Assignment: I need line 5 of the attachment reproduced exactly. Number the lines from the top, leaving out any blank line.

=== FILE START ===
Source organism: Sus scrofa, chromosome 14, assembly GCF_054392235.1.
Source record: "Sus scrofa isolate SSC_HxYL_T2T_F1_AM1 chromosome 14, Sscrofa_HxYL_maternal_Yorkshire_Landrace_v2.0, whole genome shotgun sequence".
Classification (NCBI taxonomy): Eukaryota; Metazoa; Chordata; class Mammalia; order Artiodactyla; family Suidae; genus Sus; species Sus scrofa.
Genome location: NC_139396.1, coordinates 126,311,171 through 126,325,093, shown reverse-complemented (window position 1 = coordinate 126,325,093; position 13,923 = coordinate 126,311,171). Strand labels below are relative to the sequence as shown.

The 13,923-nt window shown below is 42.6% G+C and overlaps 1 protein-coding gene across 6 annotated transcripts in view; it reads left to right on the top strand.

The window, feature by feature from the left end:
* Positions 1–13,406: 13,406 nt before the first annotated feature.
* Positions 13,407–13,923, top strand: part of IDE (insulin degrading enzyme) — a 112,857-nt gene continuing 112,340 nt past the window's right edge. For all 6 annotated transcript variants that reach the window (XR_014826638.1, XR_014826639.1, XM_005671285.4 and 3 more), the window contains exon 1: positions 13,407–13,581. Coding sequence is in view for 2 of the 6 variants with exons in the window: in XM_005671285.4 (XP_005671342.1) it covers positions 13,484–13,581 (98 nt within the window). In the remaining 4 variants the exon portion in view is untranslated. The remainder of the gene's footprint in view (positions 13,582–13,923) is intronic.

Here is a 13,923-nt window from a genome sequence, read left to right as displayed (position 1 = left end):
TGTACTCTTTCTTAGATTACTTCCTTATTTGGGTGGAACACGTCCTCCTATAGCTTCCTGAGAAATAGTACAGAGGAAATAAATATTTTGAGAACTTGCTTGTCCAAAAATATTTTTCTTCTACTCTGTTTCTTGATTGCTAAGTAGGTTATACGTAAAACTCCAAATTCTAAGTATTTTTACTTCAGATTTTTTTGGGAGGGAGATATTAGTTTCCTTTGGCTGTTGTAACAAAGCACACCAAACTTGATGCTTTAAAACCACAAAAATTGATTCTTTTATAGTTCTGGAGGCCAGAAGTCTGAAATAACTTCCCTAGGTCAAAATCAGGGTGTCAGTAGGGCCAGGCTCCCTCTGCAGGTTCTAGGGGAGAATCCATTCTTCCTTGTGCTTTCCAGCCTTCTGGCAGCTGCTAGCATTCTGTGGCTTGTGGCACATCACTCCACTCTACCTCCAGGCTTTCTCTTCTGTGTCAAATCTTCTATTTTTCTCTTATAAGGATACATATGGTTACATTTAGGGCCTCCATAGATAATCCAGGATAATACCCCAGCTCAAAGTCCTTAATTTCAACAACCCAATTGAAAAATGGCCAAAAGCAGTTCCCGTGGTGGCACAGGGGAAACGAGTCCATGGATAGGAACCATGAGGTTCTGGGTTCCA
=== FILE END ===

The 13,923-nt window shown below is 42.6% G+C and overlaps 1 protein-coding gene across 6 annotated transcripts in view; it reads left to right on the top strand.